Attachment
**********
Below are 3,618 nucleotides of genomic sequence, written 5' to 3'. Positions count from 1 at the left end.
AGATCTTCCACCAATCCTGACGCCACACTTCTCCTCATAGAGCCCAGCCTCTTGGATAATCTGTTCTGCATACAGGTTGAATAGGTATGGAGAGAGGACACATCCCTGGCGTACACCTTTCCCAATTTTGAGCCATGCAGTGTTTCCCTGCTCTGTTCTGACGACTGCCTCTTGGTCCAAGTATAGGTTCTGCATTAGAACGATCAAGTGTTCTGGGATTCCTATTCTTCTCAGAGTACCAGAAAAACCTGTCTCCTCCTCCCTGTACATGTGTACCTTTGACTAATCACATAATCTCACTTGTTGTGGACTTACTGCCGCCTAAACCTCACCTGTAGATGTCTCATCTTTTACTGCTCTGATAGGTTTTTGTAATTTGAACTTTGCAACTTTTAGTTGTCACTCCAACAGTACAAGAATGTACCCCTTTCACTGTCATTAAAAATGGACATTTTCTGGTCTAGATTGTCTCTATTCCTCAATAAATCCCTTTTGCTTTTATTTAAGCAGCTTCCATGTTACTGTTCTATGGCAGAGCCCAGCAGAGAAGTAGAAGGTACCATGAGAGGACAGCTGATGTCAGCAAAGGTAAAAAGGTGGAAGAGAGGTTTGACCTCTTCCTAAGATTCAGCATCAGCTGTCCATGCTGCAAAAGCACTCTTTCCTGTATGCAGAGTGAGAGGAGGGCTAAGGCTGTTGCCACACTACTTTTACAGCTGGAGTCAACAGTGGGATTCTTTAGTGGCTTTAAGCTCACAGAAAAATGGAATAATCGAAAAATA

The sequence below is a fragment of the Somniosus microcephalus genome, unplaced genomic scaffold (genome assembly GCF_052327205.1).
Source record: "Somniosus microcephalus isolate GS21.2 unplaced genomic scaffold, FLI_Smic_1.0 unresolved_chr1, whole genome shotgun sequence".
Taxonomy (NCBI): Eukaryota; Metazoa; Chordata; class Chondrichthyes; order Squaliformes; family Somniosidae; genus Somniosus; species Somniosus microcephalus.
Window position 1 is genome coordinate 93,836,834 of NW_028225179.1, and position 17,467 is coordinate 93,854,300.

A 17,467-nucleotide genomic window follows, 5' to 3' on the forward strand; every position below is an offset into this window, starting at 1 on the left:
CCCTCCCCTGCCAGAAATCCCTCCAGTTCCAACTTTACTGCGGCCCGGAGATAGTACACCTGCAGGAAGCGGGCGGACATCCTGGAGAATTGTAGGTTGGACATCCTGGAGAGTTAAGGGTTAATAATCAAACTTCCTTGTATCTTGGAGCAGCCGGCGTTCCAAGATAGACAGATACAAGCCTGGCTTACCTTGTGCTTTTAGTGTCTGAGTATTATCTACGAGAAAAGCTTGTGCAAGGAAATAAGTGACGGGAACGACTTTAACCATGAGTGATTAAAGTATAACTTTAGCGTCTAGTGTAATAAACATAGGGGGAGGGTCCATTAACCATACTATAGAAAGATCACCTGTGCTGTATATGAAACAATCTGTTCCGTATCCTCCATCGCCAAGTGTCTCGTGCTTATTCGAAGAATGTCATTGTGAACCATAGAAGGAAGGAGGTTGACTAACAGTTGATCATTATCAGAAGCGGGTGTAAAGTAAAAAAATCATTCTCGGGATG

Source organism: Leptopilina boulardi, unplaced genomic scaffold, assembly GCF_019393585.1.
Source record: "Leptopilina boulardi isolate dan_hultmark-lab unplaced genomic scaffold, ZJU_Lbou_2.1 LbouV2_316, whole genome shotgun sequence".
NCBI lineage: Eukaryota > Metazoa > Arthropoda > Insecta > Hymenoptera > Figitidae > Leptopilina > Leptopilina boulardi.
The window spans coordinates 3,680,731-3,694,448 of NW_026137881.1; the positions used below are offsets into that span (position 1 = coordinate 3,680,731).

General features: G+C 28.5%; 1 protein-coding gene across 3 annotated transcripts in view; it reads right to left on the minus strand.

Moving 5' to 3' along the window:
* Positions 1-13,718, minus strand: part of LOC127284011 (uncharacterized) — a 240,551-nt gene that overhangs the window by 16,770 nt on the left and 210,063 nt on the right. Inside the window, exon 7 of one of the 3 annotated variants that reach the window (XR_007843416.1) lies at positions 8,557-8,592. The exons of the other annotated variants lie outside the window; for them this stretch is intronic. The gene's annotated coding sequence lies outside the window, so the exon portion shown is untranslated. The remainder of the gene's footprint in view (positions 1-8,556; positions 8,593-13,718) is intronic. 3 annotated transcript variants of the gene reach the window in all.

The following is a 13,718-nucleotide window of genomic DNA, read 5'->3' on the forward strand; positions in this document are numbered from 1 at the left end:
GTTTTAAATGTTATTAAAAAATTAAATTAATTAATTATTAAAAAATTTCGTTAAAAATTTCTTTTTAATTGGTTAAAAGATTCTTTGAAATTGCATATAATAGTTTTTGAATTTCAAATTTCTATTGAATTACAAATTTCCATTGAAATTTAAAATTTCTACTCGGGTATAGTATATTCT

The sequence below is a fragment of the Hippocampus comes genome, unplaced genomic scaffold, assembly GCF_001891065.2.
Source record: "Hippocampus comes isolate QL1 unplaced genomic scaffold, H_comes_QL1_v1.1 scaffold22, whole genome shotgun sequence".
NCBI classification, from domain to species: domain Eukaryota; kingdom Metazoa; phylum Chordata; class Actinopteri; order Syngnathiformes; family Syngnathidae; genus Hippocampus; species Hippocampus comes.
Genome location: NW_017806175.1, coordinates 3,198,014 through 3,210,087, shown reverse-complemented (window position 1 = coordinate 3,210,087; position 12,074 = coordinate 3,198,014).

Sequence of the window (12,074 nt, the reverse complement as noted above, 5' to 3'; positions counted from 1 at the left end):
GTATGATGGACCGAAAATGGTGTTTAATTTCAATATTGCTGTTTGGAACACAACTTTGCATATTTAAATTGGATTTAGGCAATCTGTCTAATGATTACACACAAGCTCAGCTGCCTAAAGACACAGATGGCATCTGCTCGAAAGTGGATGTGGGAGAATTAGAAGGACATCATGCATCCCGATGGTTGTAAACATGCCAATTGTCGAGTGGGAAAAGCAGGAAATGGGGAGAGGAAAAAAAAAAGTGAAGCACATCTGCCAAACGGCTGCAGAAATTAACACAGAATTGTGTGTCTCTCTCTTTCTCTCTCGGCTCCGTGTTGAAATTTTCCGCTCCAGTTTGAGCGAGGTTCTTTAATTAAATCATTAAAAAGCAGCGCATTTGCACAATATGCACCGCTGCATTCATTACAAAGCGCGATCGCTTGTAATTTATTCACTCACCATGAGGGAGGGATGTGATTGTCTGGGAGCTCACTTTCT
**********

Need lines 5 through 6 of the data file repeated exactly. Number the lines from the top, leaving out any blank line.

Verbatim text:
Taxonomy (NCBI): Eukaryota; Metazoa; Chordata; class Chondrichthyes; order Squaliformes; family Somniosidae; genus Somniosus; species Somniosus microcephalus.
Window position 1 is genome coordinate 93,836,834 of NW_028225179.1, and position 17,467 is coordinate 93,854,300.